Makati City has become more familiar to me in the last two years since my boyfriend lived there when I first met him. I know the business district passably well, certainly more so in the last couple of years than the twenty-three odd ones before.
I especially know the area around Greenbelt because I am there at least once a month to shop or see the latest film fests. And so, I know that there are never any traffic enforcers on that "Forty Winks" intersection (Pasong Tamo and that other street I forget) going to the Greenbelt 1 parking area. It can be safe to say then that one can harmlessly ignore the "No right turn on the red signal" sign post conspicuously planted next to the traffic light as long as one ensures that one is turning right when all the cars from the other side of the road have safely crossed. Yesterday proved an exception as two conspicuously planted Makati City biker patrollers, in their white polo shirts and royal blue shorts hailed me as soon as I ignored the politely offered traffic suggestion.
What is strangely funny is, not a few moments before, I was gleefully recounting to my friend Arlene, the finer arts of charming your way out of a traffic violation. She had warned me that MMDA officers are now in the full swing of the holiday season in their early collection of "pamasko" from unsuspecting motorists. I recounted my own strategies on how to avoid parting with your money or driver's license.
It is an advantage if one is wearing a low-cut blouse. One can position one's torso and shoulders in such a way that distracts and persuades like no uttered words or pleading can. If one has reasonably well-shaped legs and one is wearing a short skirt, then by all means, open the driver's door instead of merely cracking open the window to show them in their full glory.
One's chance of being let go with a stern warning and a 20 second lecture about a driver's responsibilities and whatnot doubles when one is lucky enough to be wearing both a revealing blouse and shorts or skirt. Lucky for me, yesterday I had chosen to don cream pants and a blouse whose neckline hugged my collarbone.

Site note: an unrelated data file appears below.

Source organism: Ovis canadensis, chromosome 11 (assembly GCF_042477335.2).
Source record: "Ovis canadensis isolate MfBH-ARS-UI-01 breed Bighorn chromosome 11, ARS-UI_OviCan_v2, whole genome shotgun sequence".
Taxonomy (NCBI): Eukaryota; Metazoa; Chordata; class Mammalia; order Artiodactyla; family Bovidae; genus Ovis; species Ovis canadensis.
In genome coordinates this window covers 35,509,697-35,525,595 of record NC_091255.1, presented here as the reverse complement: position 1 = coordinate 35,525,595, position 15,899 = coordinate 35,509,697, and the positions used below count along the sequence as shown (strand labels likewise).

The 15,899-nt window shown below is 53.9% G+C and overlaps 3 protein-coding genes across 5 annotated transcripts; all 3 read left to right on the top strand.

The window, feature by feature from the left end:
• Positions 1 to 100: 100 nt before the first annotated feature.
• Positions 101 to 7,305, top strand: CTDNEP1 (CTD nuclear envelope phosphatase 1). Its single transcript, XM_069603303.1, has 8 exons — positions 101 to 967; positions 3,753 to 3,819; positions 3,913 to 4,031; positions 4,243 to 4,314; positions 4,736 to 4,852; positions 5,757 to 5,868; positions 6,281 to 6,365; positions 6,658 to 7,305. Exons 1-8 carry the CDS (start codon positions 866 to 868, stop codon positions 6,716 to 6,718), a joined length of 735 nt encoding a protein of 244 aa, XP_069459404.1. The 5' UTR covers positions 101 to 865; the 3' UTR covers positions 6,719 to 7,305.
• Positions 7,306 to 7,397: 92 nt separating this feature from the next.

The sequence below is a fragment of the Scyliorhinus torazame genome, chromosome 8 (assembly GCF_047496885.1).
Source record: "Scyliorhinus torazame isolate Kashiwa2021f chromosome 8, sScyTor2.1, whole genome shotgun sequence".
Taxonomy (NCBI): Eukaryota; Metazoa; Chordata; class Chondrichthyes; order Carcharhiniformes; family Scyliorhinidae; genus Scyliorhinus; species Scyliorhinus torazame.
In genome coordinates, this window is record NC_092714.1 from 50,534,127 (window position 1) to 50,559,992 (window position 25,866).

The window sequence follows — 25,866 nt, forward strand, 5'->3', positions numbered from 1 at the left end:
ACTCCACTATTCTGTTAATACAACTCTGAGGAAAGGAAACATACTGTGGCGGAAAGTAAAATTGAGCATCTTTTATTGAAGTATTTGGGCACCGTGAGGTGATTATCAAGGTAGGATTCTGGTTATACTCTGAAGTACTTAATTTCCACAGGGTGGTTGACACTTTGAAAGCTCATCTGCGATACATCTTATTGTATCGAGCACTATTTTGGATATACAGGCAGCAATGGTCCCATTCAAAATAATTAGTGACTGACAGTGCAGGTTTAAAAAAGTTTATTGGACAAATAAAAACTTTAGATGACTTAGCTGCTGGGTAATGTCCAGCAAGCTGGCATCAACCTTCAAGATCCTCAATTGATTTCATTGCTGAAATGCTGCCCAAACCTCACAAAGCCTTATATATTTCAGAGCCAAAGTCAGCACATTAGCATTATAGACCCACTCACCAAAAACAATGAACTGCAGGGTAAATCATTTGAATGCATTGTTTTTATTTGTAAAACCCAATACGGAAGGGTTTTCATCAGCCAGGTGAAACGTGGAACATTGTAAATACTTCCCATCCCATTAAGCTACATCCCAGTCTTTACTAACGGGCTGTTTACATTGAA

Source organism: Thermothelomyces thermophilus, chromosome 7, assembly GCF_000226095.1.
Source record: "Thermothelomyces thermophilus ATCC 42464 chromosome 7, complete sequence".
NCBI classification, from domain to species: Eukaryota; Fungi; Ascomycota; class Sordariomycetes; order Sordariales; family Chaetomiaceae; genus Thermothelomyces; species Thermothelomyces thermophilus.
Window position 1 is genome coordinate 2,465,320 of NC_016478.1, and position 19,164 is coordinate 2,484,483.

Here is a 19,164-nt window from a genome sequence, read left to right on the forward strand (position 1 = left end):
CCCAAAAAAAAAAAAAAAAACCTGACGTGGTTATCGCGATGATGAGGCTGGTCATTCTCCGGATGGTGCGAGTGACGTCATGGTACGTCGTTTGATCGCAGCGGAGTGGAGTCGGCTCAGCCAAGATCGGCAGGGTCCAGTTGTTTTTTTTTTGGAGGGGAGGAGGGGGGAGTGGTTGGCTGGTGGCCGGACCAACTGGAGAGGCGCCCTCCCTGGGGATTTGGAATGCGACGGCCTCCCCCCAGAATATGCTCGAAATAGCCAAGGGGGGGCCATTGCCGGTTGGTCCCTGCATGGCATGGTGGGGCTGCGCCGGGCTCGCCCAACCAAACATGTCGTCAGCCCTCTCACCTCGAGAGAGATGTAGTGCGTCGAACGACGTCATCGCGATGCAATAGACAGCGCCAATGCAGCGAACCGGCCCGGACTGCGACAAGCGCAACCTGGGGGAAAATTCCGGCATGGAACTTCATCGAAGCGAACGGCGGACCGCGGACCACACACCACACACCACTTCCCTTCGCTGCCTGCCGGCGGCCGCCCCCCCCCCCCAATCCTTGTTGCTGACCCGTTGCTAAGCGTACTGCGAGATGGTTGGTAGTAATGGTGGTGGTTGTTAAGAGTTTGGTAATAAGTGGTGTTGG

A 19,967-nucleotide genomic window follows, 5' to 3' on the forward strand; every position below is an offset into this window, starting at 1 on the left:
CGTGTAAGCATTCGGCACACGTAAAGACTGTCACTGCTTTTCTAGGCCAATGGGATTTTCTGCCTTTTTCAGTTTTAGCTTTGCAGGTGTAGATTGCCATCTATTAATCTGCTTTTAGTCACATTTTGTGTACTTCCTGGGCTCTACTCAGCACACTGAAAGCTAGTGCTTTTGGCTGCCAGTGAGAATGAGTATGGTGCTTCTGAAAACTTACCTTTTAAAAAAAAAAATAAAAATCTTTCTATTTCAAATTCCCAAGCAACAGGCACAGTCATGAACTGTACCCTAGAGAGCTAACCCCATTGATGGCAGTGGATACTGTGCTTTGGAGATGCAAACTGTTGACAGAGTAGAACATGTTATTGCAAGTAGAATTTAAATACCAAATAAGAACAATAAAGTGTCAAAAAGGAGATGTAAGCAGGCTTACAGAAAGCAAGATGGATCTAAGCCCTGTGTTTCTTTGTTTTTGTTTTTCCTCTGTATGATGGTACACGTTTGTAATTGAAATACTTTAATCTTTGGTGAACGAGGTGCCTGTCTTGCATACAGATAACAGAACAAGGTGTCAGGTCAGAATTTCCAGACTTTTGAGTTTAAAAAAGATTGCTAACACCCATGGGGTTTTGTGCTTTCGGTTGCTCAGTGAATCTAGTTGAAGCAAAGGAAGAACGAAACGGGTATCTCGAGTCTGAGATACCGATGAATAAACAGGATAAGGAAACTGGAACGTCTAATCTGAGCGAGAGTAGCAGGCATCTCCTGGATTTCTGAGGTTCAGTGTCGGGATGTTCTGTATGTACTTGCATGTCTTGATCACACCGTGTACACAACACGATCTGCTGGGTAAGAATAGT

Unarmed with my weapons of choice, I had to resort to other talents. Since I am over 20, the crying, scared bit just doesn’t work anymore. Firstly, one has to be polite and respectful. Always say the requisite “po” or “opo” even if your apprehending officer doesn’t seem overly aged. Alternate between smiles and a “little-girl-lost” expression depending on the situation. Play up the damsel in distress bit on every opportunity given.
Officer: “Ma’am, did you see the no right turn sign over there? You just violated a city ordinance.”
Me: (flutter eyelashes) Oh really??? I’m so sorry I didn’t see! I was just looking at the other side of the intersection waiting for the cars to pass, as soon as it was clear I just made the turn.
Officer: (Stern smile) Your driver’s license please.
Do not hesitate to lie. But never attempt to do so if you can’t deliver with grace.
Me: You see, I’m from Kalookan. I’m not in this area often, so I’m not familiar with the ordinances. And sir, I honestly didn’t see the sign. I hadn’t seen my friend in a long time so we were busy chattering.
Officer: (cursory glance at my friend on the passenger’s seat)
One must not be ashamed to play the dumb chick next to the apprehending officer’s superior logic and smarts. One must always agree, remember always with a smile or a confused frown, with whatever he says.
Officer: Ma’am this is city ordinance we strictly enforce. You see, if I don’t issue you a ticket, you will not remember this violation and you’re likely to do it again.
Me: Oh, but sir, I assure you I will never do this again. I’m not always in the area. I swear I didn’t see the sign!
Officer: (macho man-ish) You do agree that I am right, that you won’t remember to follow the rules if I don’t penalize you for your transgression. You admit that I’m right and you’re wrong.
In the three years that I’ve been teaching I have learned that the tone of voice is a powerful thing. It can intimidate, inspire, move, censure, mock or cajole depending on the need. When it looks like things won’t go your way, remember to keep your voice flustered, a bit panicky and always, always sweet. Sweet in a little-girl helpless way.
Me: (breathy) Oh yes sir, I know I’m totally wrong! But can you please let me go on a warning just this time?
Officer: (goes to his comrade with the ticket book)
When it looks like you officer is unrelenting, offer to do the right thing and do your duty as a responsible citizen of the country.
Office: Ma’am you’ll have to claim your license at the Makati City hall.
Me: Can I get it today?
Officer: Oh, no. Monday to be safe. It’s already late and the city hall closes at five.
Me: Oh, where is it?
Officer: On JP Rizal.
Me: Where is that?
Officer: Err. You can reach it through Guadalupe.
Me: (confused frown, fluttery breath) I’m so sorry sir, but I’m not sure where that is!
When one has amply demonstrated one’s total helplessness and utter sweetness, one moves in for the kill.
Me: Sir, are you sure you can’t just let me go this one time. I’ll remember this and I promise never to do this again. What’s your name?
Officer: (flustered) Rolly.
Me: Rolly, I’ll remember this I promise.
Officer: (puffed chest, confused frown, utter resignation) Oh alright. Here’s your license.
Grateful, flushed with adrenalin after having scaled that tiny mountain, I drove away in smug satisfaction that contrary to common knowledge, women are not, in fact, the weaker sex.